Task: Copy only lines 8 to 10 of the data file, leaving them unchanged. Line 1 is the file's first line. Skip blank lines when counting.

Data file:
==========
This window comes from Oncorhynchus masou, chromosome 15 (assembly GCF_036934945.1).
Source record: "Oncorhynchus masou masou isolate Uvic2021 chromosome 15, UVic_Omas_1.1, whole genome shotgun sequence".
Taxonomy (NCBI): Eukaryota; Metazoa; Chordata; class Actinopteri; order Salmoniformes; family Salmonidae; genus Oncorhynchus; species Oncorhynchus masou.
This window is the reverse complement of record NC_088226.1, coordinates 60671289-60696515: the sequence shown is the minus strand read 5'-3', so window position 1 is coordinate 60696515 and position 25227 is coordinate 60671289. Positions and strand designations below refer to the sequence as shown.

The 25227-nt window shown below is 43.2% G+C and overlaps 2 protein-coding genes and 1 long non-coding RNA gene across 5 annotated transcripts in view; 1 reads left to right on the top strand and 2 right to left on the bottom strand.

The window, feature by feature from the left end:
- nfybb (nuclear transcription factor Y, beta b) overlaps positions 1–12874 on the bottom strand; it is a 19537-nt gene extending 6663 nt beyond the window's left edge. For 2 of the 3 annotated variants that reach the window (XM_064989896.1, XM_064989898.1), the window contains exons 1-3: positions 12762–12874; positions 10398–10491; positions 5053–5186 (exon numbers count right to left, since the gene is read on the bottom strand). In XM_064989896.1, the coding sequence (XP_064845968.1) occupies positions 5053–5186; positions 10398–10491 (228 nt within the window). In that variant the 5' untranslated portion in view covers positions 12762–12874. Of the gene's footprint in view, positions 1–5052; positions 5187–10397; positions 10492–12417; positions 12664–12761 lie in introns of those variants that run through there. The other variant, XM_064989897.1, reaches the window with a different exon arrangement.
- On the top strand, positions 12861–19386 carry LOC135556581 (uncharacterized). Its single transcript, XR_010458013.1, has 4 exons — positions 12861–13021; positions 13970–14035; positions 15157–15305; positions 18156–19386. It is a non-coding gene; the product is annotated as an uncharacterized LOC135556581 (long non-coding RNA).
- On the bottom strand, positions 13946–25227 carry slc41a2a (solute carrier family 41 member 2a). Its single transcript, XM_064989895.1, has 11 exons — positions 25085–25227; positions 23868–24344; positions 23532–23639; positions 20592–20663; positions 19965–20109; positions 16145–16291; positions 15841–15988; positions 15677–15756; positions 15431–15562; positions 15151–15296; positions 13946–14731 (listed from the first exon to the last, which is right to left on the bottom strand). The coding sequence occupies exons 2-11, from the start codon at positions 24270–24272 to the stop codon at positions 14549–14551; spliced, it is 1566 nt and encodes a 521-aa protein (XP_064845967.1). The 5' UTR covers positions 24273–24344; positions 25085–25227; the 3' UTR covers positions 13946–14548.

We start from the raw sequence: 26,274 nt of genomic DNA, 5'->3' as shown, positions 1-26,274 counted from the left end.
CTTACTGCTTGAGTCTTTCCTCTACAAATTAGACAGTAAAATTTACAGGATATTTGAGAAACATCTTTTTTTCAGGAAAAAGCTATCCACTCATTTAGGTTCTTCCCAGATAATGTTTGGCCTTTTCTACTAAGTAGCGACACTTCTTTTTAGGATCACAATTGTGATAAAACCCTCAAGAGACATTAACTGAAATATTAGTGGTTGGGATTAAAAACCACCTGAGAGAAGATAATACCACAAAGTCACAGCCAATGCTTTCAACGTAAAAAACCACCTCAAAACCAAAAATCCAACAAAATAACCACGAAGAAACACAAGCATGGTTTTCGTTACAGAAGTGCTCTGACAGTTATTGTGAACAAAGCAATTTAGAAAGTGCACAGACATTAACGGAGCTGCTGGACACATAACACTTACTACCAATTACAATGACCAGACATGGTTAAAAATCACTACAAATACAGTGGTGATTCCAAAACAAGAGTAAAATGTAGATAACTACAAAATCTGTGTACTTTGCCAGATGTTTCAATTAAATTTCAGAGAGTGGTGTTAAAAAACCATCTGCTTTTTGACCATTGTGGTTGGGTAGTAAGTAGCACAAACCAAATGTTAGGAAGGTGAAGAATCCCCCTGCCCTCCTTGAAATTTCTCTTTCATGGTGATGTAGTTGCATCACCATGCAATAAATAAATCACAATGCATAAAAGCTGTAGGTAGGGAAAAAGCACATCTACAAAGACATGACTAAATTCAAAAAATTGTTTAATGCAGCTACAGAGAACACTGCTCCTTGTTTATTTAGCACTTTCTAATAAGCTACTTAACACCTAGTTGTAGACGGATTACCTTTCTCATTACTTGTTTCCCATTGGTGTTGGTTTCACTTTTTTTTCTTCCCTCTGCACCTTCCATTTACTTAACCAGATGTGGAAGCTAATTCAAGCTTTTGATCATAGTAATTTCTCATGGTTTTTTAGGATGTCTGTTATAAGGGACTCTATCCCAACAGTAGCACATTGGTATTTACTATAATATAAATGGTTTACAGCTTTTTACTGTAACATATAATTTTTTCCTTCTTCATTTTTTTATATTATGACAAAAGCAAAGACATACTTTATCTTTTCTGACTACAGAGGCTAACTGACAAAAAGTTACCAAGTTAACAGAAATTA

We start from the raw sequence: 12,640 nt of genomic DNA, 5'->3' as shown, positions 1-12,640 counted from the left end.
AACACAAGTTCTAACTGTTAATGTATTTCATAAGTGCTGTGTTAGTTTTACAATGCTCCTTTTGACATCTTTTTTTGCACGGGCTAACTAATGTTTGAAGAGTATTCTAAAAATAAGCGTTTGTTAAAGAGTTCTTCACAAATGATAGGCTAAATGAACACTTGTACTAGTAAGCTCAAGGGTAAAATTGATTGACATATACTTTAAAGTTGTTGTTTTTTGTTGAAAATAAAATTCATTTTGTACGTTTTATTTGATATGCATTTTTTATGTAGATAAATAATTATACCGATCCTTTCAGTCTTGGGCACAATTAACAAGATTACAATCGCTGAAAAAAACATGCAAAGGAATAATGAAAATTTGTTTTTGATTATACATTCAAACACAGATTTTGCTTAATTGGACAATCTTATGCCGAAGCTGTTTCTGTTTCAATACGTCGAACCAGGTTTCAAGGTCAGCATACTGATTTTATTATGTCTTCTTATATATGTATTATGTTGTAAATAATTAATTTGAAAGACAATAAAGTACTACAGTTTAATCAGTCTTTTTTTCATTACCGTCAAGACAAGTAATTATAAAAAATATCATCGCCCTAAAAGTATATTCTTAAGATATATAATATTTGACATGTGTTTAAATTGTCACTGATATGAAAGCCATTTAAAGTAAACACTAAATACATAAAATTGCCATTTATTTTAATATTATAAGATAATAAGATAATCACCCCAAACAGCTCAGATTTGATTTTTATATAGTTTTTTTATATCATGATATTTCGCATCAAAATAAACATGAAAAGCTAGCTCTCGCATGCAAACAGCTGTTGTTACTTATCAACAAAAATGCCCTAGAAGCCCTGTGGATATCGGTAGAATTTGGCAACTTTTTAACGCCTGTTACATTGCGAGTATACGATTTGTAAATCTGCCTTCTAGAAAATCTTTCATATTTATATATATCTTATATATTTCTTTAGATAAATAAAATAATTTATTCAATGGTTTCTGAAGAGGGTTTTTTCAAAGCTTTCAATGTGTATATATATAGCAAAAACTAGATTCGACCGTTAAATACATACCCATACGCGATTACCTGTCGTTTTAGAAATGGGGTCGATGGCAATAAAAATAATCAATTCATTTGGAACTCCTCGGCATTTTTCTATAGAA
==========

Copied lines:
- On the top strand, positions 12861–19386 carry LOC135556581 (uncharacterized). Its single transcript, XR_010458013.1, has 4 exons — positions 12861–13021; positions 13970–14035; positions 15157–15305; positions 18156–19386. It is a non-coding gene; the product is annotated as an uncharacterized LOC135556581 (long non-coding RNA).
- On the bottom strand, positions 13946–25227 carry slc41a2a (solute carrier family 41 member 2a). Its single transcript, XM_064989895.1, has 11 exons — positions 25085–25227; positions 23868–24344; positions 23532–23639; positions 20592–20663; positions 19965–20109; positions 16145–16291; positions 15841–15988; positions 15677–15756; positions 15431–15562; positions 15151–15296; positions 13946–14731 (listed from the first exon to the last, which is right to left on the bottom strand). The coding sequence occupies exons 2-11, from the start codon at positions 24270–24272 to the stop codon at positions 14549–14551; spliced, it is 1566 nt and encodes a 521-aa protein (XP_064845967.1). The 5' UTR covers positions 24273–24344; positions 25085–25227; the 3' UTR covers positions 13946–14548.

We start from the raw sequence: 26,274 nt of genomic DNA, 5'->3' as shown, positions 1-26,274 counted from the left end.